Granular activated carbon filters are made using carbon that has been grounded up and that is held together inside of an air cartridge. Granular carbon air cartridges (GAC) will allow for loose debris of carbon in these filters to easily escape from this filter. This loose granular carbon air cartridge, although it is loose it will be beneficial that it will provide a much higher flowrate, which will let more airflow pass through this specific type of carbon air filter.

Whereas activated carbon block filters are made by grinding activated carbon into a fine powder and this powder is then mixed with a food-grade binder and will result in a mixture that is heated up and compressed into a solid block. The carbon block filter is usually ground into a solid block and are up to 5 to 20 times smaller than the particles used in granular activated carbon.

Activated Carbon Uses

Activated Carbon UsesThe activated carbon that is used in air quality products such as air purifiers and air filters are very versatile and can be used in a variety of products used regularly. The carbon technology is a versatile filtration technology that has strong capabilities for a variety of solutions. According to Wikipedia, activated carbon is used in a variety of products such as air purification, decaffeination, water purification, medicine, sewage treatments, teeth whitening, and in respiratory mask filters. However, the most prominent uses of carbon are the use of it in water and air filtration for cleaning and purifying these sources.

The activated carbon will work to purify the air and leave the space eradicated of pollutants trapped in the air and water, depending on what you are trying to purify. The use of activated carbon has increased over the years, as we have seen more and more household items containing carbon as an ingredient in their products either to provide purification or cleaning powers.

Can You Reuse Carbon Filters

When it comes to reusable air filters, there are some types that depending on the filter material will be classified or effective as a reusable filter to place back into your air handling system or air purifier. However, when it comes to carbon filters are, they reusable? Carbon air filters are a type of air filtration technology that can sometimes fill up quickly, which will leave the life of the filter fairly short in your home’s environment. Carbon filters and activated carbon, which are the same thing essentially, will fill up by weight and once the filter media of the carbon becomes saturated or full it will block air flow and restrict the capturing of other pollutants on the filter media of the carbon air cartridge.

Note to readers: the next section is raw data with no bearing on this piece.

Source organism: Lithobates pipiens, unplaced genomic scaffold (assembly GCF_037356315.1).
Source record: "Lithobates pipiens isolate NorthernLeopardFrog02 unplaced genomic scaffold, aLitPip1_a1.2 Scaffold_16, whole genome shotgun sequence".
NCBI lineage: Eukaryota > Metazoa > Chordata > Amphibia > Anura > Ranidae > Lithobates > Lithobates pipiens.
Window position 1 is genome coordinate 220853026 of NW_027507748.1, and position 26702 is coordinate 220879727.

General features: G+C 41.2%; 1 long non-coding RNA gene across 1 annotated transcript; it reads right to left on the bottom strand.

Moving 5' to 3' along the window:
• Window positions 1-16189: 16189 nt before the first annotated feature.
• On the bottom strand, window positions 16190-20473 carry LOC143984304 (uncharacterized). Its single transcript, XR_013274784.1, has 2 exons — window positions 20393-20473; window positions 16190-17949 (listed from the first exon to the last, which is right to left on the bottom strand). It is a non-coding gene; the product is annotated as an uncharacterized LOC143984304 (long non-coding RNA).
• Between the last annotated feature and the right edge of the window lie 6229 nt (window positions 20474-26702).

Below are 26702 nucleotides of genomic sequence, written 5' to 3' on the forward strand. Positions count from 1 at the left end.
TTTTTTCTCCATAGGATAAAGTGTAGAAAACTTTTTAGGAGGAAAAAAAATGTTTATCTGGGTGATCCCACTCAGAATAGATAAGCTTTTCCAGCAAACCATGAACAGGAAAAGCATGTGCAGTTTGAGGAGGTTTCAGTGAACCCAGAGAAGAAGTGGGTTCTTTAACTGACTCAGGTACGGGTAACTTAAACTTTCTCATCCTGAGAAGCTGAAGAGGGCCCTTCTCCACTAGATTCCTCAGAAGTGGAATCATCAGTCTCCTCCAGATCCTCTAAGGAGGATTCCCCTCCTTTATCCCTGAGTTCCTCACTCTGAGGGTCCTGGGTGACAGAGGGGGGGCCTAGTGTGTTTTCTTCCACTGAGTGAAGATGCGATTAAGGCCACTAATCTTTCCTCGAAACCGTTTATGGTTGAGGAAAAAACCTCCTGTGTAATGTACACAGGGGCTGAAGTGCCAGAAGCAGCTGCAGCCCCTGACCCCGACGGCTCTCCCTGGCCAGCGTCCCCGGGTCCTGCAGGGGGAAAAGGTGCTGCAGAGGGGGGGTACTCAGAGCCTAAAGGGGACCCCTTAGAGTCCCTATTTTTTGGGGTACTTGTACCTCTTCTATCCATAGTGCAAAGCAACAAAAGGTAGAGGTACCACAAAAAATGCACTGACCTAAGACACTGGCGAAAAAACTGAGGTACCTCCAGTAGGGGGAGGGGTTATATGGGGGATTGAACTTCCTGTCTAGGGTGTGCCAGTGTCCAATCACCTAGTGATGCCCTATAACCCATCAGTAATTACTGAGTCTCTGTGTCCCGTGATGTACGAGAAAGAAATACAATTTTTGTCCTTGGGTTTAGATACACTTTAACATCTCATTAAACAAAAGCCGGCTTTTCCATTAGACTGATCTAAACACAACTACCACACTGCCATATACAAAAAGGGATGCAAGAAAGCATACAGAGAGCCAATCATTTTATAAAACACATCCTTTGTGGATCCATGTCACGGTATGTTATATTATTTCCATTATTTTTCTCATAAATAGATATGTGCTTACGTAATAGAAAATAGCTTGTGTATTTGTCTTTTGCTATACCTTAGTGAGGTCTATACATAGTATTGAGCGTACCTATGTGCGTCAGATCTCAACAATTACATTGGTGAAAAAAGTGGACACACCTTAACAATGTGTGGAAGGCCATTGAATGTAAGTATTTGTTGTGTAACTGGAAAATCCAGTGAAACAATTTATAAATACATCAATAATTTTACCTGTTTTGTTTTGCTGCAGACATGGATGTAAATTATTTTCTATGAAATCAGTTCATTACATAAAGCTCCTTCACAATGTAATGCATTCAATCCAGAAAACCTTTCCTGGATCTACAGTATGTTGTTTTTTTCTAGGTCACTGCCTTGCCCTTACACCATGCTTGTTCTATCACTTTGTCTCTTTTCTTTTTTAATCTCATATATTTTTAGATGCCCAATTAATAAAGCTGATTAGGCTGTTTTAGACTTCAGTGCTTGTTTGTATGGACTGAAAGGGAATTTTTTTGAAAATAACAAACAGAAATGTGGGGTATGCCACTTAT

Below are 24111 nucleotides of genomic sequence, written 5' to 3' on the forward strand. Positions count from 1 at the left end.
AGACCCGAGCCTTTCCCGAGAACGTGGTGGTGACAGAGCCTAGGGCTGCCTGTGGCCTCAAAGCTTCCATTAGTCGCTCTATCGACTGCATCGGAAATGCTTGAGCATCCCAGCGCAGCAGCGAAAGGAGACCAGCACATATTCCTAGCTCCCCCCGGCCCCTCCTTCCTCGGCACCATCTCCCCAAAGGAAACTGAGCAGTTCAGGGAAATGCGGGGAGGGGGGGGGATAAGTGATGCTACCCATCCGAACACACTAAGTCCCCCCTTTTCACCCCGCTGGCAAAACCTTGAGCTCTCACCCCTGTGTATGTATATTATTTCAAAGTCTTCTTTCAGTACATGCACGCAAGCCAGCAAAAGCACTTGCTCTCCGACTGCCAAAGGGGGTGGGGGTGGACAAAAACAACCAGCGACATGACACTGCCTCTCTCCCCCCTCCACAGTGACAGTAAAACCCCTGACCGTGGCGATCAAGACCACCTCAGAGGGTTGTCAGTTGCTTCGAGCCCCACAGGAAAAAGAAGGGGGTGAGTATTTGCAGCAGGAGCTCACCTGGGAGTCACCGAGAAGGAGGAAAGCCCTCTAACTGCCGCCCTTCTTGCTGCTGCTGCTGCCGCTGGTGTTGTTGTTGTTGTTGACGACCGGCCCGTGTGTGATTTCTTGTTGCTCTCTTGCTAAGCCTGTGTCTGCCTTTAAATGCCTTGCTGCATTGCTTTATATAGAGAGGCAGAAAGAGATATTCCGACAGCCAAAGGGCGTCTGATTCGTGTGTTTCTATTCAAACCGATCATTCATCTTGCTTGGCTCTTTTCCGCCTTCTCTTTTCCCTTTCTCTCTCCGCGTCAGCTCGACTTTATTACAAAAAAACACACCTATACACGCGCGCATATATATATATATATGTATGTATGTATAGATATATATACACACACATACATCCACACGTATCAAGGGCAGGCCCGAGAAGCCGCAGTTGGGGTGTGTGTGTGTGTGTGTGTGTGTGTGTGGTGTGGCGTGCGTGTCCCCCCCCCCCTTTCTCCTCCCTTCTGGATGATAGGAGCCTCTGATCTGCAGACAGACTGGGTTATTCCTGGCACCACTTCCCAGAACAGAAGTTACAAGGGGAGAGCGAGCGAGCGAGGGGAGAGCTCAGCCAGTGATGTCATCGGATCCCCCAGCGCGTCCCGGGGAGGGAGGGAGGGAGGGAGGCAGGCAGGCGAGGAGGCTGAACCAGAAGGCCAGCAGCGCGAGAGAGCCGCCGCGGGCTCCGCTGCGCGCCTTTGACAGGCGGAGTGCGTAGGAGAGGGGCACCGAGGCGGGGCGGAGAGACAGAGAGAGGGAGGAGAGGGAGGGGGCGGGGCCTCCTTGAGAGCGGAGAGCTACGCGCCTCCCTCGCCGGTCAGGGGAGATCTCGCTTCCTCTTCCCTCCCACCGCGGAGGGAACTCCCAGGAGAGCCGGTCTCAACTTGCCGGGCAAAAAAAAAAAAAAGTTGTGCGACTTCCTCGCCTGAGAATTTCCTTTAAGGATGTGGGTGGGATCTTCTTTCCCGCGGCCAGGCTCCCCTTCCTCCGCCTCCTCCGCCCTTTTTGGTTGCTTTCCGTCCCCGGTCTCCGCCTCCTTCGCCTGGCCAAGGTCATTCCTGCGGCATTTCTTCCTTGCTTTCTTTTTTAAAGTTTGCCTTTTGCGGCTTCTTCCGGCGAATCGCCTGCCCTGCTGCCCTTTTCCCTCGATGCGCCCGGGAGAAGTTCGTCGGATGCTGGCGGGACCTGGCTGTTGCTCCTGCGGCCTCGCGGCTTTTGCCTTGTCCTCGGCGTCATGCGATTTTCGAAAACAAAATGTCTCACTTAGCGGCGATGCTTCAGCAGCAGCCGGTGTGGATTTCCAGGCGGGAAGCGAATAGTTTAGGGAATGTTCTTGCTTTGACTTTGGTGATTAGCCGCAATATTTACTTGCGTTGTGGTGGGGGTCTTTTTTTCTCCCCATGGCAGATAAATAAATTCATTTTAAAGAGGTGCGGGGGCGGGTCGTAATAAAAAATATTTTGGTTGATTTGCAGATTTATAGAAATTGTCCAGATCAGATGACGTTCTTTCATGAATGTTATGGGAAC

When it comes to the lifespan of an activated carbon air filter there will be several factors that will play a role in the filter’s usage life. The amount of carbon that is held in a carbon filter air purifier will be a significant contributor to how long the carbon air filter lasts, such as if it contains 5lbs of carbon it can last for months, typically. Additionally, the conditions inside of an indoor space will also have a direct influence on the carbon filters usage, with more pollutants in the air the less time the carbon will last in the environment.

Carbon Air Filter for Home

Carbon air filters are popularly used in homes for both treatment of chemicals and gaseous compounds. Activated carbon air filters are known to effectively adsorb hundreds of different chemicals and odors from the air as it comes into contact with the carbon technology. However, when it comes to carbon air filters, they are not especially capable of removing some common chemicals such as formaldehyde or hydrogen sulfide, like other air filters are capable of removing from the air. When it comes to carbon air filters for home use, most homeowners look to use this type of air filtration as a means to quickly and effectively remove toxic gases and offensive smells from an indoor space, such as cigarette smell and other noxious odors.

However, is a carbon air filter really the best type of air filter to use to remove noxious and toxic chemicals and odors from the environment, or is there a superior option that could be a better alternative when it comes to removing these airborne pollutants from a home’s air space?

Best Air Purifier for Chemical and Odor Removal

When it comes to selecting the superior form of air filtration technology for removing chemicals and noxious odors from the air space of an indoor environment, one of the best proprietary technologies that is both safe and effective is EnviroKlenz HVAC Air Filter or EnviroKlenz Mobile Air System. The EnviroKlenz proprietary technology is a nontoxic earth mineral blend that works safely and effectively to capture, contain, and neutralize a variety of airborne pollutants such as noxious and toxic chemicals and odors from the air. This revolutionary technology is easily integrated into a variety of air quality products such as air purifiers and HVAC filters to provide an indoor environment with air filtration to remove airborne pollutants that can be compromising the overall indoor air quality and even occupant health.

The EnviroKlenz HVAC Filter can easily be integrated into a home’s air handling system to allow for air flow within this indoor space to be filtered through the EnviroKlenz earth mineral technology for noxious and toxic chemical and odor removal such as VOCs. The HVAC Filter by EnviroKlenz will last for up to 3 to 4 months in a home, depending on the conditions in the environment. Whereas the EnviroKlenz Mobile Air System contains two stage of filtration which includes the EnviroKlenz earth mineral technology for odor and chemical removal, as well as a hospital-grade HEPA filter for fine particulate matter removal larger than 0.3 microns in size.

Article Sources:

  1. United States Environmental Protection Agency (EPA): Activated Carbon-Based Technology for In Situ Remediation (link)
  2. United States Environmental Protection Agency (EPA): Indoor Air Filtration (link)
  3. Wikipedia: Activated Carbon (link)